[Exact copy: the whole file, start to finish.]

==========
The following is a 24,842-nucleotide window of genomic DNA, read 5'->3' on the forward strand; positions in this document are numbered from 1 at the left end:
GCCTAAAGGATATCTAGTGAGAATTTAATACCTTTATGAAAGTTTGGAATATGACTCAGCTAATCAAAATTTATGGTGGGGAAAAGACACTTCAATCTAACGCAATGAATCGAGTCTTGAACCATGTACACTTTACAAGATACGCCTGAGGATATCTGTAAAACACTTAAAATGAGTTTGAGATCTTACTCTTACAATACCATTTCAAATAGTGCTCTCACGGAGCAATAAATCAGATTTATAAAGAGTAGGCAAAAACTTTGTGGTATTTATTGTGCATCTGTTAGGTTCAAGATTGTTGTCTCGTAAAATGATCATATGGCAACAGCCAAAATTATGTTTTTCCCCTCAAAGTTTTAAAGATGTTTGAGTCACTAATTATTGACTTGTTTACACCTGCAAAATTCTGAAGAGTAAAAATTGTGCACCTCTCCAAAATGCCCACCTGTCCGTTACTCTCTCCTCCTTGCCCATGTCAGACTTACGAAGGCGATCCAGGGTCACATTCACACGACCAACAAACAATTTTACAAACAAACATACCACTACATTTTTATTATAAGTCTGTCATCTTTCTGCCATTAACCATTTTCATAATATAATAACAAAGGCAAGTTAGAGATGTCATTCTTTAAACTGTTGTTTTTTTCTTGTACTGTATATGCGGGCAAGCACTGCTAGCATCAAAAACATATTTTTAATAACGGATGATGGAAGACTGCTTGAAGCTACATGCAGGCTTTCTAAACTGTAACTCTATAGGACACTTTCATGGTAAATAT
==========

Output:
The following is a 24,842-nucleotide window of genomic DNA, read 5'->3' on the forward strand; positions in this document are numbered from 1 at the left end:
GCCTAAAGGATATCTAGTGAGAATTTAATACCTTTATGAAAGTTTGGAATATGACTCAGCTAATCAAAATTTATGGTGGGGAAAAGACACTTCAATCTAACGCAATGAATCGAGTCTTGAACCATGTACACTTTACAAGATACGCCTGAGGATATCTGTAAAACACTTAAAATGAGTTTGAGATCTTACTCTTACAATACCATTTCAAATAGTGCTCTCACGGAGCAATAAATCAGATTTATAAAGAGTAGGCAAAAACTTTGTGGTATTTATTGTGCATCTGTTAGGTTCAAGATTGTTGTCTCGTAAAATGATCATATGGCAACAGCCAAAATTATGTTTTTCCCCTCAAAGTTTTAAAGATGTTTGAGTCACTAATTATTGACTTGTTTACACCTGCAAAATTCTGAAGAGTAAAAATTGTGCACCTCTCCAAAATGCCCACCTGTCCGTTACTCTCTCCTCCTTGCCCATGTCAGACTTACGAAGGCGATCCAGGGTCACATTCACACGACCAACAAACAATTTTACAAACAAACATACCACTACATTTTTATTATAAGTCTGTCATCTTTCTGCCATTAACCATTTTCATAATATAATAACAAAGGCAAGTTAGAGATGTCATTCTTTAAACTGTTGTTTTTTTCTTGTACTGTATATGCGGGCAAGCACTGCTAGCATCAAAAACATATTTTTAATAACGGATGATGGAAGACTGCTTGAAGCTACATGCAGGCTTTCTAAACTGTAACTCTATAGGACACTTTCATGGTAAATAT